Purification of lingual amylase from serous glands of rat tongue and characterization of rat lingual amylase and lingual lipase.

R. B. Field, Andrew Spielman, A. R. Hand

Research output: Contribution to journalArticle

Abstract

Lingual amylase and lingual lipase, two digestive enzymes that are secreted from lingual serous glands (von Ebner's), were simultaneously purified from rat lingual serous glands with hydrophobic chromatography used as the final step. This method, previously developed for the purification of lingual lipase, includes homogenization of rat lingual serous glands, 100,000 g centrifugation, ammonium sulfate precipitation of proteins, and extraction of lipids with acetone at -20 degrees C, followed by hydrophobic chromatography on ethyl agarose or Agethane. Amylase was eluted after the elution of proteins that did not interact with the hydrophobic gel at pH 6.3. Lingual lipase was eluted with a solution containing micelles of taurodeoxycholate, monoolein, and oleic acid. Analysis of each of the purified enzymes by SDS-polyacrylamide gel electrophoresis revealed one band at Mr = 59,000 for amylase and one band at Mr = 51,000 for lingual lipase. Isoelectric focusing of amylase indicated a strong band at pI = 5.0 and two very faint bands at pI = 4.9 and 4.8, possibly isozymes or deamidated protein. Amino acid and hexosamine analyses were performed on the enzymes after electroelution from SDS-polyacrylamide gels. Both lingual lipase and lingual amylase had a high content of dicarboxylic (free and amide) amino acids. For lingual lipase and lingual amylase, the % molar ratios of aspartic acid/asparagine were 15.35 and 15.10, and the % molar ratios of glutamic acid/glutamine were 7.07 and 7.20, respectively. Lingual amylase was very similar to rat parotid, pancreatic, and mouse salivary amylases, except that it contained more proline (11.03% molar ratio).(ABSTRACT TRUNCATED AT 250 WORDS)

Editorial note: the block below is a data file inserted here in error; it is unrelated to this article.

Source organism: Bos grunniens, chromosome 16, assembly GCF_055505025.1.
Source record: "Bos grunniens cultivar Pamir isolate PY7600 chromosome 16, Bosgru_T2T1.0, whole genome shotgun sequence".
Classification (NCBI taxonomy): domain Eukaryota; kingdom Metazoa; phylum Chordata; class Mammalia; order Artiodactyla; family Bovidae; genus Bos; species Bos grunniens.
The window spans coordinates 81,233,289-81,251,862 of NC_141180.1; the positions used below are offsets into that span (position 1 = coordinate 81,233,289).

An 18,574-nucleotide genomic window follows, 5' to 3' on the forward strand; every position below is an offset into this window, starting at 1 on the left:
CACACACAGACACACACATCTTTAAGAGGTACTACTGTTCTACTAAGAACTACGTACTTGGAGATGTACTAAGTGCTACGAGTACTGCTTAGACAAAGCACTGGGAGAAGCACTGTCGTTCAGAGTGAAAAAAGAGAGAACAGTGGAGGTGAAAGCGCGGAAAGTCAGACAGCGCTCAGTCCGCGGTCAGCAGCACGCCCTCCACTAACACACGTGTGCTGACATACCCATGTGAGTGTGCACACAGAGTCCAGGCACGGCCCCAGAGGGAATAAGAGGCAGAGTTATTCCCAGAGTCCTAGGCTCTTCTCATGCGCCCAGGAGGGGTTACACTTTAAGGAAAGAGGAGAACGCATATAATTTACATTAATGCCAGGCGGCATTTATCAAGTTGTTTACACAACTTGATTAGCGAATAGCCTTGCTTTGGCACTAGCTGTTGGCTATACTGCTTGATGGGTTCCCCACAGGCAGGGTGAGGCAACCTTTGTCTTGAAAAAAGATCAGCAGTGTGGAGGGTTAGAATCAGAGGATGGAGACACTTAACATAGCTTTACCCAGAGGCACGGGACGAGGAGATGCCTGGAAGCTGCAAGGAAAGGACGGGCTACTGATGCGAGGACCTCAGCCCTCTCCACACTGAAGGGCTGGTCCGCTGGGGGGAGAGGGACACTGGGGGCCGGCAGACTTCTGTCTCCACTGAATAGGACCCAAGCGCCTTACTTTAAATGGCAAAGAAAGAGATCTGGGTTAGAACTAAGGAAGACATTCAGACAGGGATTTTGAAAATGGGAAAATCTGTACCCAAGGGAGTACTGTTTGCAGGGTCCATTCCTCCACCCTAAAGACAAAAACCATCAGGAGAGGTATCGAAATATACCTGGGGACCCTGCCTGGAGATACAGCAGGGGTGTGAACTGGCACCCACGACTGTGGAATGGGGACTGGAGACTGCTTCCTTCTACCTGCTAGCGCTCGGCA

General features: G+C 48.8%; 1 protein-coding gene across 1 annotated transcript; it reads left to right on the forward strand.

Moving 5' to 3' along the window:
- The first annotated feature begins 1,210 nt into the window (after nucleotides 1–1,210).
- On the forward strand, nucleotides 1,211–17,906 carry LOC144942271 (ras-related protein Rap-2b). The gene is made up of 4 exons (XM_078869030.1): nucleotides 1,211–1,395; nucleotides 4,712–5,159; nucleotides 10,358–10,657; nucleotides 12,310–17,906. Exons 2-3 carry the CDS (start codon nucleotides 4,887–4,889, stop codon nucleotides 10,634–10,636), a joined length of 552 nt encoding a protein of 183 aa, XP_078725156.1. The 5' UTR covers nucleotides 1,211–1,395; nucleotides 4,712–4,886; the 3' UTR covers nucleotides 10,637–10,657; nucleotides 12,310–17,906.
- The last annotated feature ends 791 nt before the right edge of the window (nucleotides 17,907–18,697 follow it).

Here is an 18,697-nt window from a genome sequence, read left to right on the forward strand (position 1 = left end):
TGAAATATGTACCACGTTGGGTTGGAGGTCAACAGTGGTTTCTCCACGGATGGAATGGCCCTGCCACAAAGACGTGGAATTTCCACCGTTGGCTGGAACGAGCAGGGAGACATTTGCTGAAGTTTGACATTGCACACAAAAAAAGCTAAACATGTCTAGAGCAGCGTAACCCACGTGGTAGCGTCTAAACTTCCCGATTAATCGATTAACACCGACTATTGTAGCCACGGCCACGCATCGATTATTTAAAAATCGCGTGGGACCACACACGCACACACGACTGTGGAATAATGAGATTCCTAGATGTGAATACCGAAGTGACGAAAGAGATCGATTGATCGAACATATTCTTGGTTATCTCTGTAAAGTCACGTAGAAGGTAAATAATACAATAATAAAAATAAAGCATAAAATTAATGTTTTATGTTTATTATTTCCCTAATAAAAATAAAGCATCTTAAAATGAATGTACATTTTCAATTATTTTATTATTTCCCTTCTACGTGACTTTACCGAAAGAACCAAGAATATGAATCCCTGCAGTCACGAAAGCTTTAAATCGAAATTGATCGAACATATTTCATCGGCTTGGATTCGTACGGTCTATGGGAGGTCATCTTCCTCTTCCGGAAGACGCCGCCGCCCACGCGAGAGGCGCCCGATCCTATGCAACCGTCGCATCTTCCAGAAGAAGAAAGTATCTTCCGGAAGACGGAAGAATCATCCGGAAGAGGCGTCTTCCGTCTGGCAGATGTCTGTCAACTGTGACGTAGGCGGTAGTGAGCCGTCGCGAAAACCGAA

Original languageEnglish (US)
Pages (from-to)139-145
Number of pages7
JournalJournal of Dental Research
Volume68
Issue number2
StatePublished - Feb 1989

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Amylases
Lipase
Tongue
von Ebner Glands
Chromatography
Enzymes
Taurodeoxycholic Acid
Hexosamines
Amino Acids
Proteins
Asparagine
Ammonium Sulfate
Isoelectric Focusing
Micelles
Oleic Acid
Acetone
Glutamine
Centrifugation
Proline
Aspartic Acid

ASJC Scopus subject areas

  • Dentistry(all)

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Purification of lingual amylase from serous glands of rat tongue and characterization of rat lingual amylase and lingual lipase. / Field, R. B.; Spielman, Andrew; Hand, A. R.

In: Journal of Dental Research, Vol. 68, No. 2, 02.1989, p. 139-145.

Research output: Contribution to journalArticle

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abstract = "Lingual amylase and lingual lipase, two digestive enzymes that are secreted from lingual serous glands (von Ebner's), were simultaneously purified from rat lingual serous glands with hydrophobic chromatography used as the final step. This method, previously developed for the purification of lingual lipase, includes homogenization of rat lingual serous glands, 100,000 g centrifugation, ammonium sulfate precipitation of proteins, and extraction of lipids with acetone at -20 degrees C, followed by hydrophobic chromatography on ethyl agarose or Agethane. Amylase was eluted after the elution of proteins that did not interact with the hydrophobic gel at pH 6.3. Lingual lipase was eluted with a solution containing micelles of taurodeoxycholate, monoolein, and oleic acid. Analysis of each of the purified enzymes by SDS-polyacrylamide gel electrophoresis revealed one band at Mr = 59,000 for amylase and one band at Mr = 51,000 for lingual lipase. Isoelectric focusing of amylase indicated a strong band at pI = 5.0 and two very faint bands at pI = 4.9 and 4.8, possibly isozymes or deamidated protein. Amino acid and hexosamine analyses were performed on the enzymes after electroelution from SDS-polyacrylamide gels. Both lingual lipase and lingual amylase had a high content of dicarboxylic (free and amide) amino acids. For lingual lipase and lingual amylase, the {\%} molar ratios of aspartic acid/asparagine were 15.35 and 15.10, and the {\%} molar ratios of glutamic acid/glutamine were 7.07 and 7.20, respectively. Lingual amylase was very similar to rat parotid, pancreatic, and mouse salivary amylases, except that it contained more proline (11.03{\%} molar ratio).(ABSTRACT TRUNCATED AT 250 WORDS)",
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